COS 80-7
Ecosystem functions during forest succession in small watersheds of southern Chile

Wednesday, August 13, 2014: 3:40 PM
Regency Blrm E, Hyatt Regency Hotel
Cristián Frêne, Ecology, Pontificia Universidad Católica de Chile; Instituto de Ecología y Biodiversidad, Santiago, Chile
Juan J. Armesto, Ecology, Universidad Católica de Chile, Institute of Ecology and Biodiversity, Santiago, Chile

Ecological succession is a process of species replacement through time, based on the modification of the physical environment by the biological community following a disturbance event. Forest ecosystems are important to support various services that provide welfare to human societies. Knowledge of the relationship between ecological succession and ecosystem functions can offer guidelines for forest management, leading to successional stages that maximize desired functions without affecting ecosystem health. This research evaluated hypotheses relating forest successional stages to ecosystem functions in southern Chile (40 S). Such forests have historically been less affected by industrial pollution than northern hemisphere temperate forests. We evaluated ecosystem functions in watersheds covered by temperate forests in different successional stages. Ecosystem variables measured were stream flow regulation, suspended sediments, and nutrient cycling. Nine experimental catchments were selected in one large watershed (1300 ha). Three catchments represented each of the three forest successional stages: old-growth forest, secondary forest (originated from fire) and early successional scrubland. Runoff was recorded every 3 min with a diver pressure transducer in V-notch weirs (60°) installed in the lower section of each catchment. Sediment flow was assessed with an ISCO sampler device. Nutrient flows were assessed from rainwater samples taken in open field, throughfall samples, and samples taken directly from streams. Water volume from precipitation was recorded with two rain gauges located in open field.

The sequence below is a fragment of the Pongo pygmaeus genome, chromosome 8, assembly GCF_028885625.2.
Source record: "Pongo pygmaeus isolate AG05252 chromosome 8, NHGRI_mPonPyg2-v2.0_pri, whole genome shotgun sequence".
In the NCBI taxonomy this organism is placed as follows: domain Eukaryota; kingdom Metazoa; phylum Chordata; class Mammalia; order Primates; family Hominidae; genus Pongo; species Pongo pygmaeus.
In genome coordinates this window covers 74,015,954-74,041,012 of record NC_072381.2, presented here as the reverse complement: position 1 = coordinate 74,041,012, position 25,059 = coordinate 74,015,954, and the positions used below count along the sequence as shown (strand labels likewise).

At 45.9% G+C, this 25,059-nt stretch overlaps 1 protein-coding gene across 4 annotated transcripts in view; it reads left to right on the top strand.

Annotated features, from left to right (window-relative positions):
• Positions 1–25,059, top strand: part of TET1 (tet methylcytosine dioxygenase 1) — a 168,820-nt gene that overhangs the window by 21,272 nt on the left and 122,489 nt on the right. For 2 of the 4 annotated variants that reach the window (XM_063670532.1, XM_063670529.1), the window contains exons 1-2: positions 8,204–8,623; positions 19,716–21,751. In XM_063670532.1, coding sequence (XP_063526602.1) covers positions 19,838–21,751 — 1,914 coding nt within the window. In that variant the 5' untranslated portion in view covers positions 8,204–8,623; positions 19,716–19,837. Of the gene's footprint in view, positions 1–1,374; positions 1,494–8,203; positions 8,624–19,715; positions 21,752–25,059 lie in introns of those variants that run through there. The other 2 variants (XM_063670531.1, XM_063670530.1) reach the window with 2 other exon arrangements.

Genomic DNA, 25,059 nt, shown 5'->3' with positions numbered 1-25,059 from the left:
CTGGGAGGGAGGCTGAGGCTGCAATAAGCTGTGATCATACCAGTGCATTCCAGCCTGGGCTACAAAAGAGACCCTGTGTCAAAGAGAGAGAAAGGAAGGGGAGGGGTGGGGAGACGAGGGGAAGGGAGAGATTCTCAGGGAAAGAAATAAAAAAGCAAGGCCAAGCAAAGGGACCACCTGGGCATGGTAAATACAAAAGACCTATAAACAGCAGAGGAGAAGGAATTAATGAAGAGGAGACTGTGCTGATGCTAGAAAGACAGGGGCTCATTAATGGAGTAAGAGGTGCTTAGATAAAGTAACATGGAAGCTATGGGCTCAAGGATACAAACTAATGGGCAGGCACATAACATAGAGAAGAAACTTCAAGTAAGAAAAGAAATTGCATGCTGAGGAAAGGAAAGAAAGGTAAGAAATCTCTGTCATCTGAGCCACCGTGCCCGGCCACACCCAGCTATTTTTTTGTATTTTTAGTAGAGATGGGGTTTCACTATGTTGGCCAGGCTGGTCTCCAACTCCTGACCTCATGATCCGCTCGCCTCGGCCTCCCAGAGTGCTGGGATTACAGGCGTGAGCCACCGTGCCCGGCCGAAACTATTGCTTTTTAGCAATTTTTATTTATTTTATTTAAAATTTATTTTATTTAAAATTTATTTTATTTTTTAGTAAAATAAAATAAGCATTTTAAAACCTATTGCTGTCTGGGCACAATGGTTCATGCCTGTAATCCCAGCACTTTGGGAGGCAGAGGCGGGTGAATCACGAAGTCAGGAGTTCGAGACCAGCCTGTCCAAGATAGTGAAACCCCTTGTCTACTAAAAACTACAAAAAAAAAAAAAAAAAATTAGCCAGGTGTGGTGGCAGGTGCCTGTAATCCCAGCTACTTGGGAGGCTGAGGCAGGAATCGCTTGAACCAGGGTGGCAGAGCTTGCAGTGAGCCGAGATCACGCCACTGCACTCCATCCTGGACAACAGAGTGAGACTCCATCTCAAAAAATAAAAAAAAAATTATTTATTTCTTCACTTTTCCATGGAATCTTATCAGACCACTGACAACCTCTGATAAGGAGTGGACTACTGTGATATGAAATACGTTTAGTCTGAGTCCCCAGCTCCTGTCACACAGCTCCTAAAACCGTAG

Preliminary results indicate that evaporation increased in summer and decreased in winter, with the highest values recorded in the secondary forests having an overall loss of 40% in relation to incident precipitation. The runoff coefficient (runoff/rainfall) for large storm events was higher than for small rain events, and was also higher for early successional shrubland and secondary forest than for old-growth forest. Runoff values varied for different rain events. Low intensity events had higher base flow (90% of total flow), while large storms generated more surface runoff, which may exceed 50% of total flow depending on previous soil moisture and forest successional stage in the catchment. Suspended sediment dynamics showed high variability, with a gradient increasing from old growth-forests to early successional sites. Nutrient cycling was more efficient in intermediate stages of forest succession, and consequently nutrient outputs to drainage streams were lower in secondary forests, where there was greater net accumulation of biomass.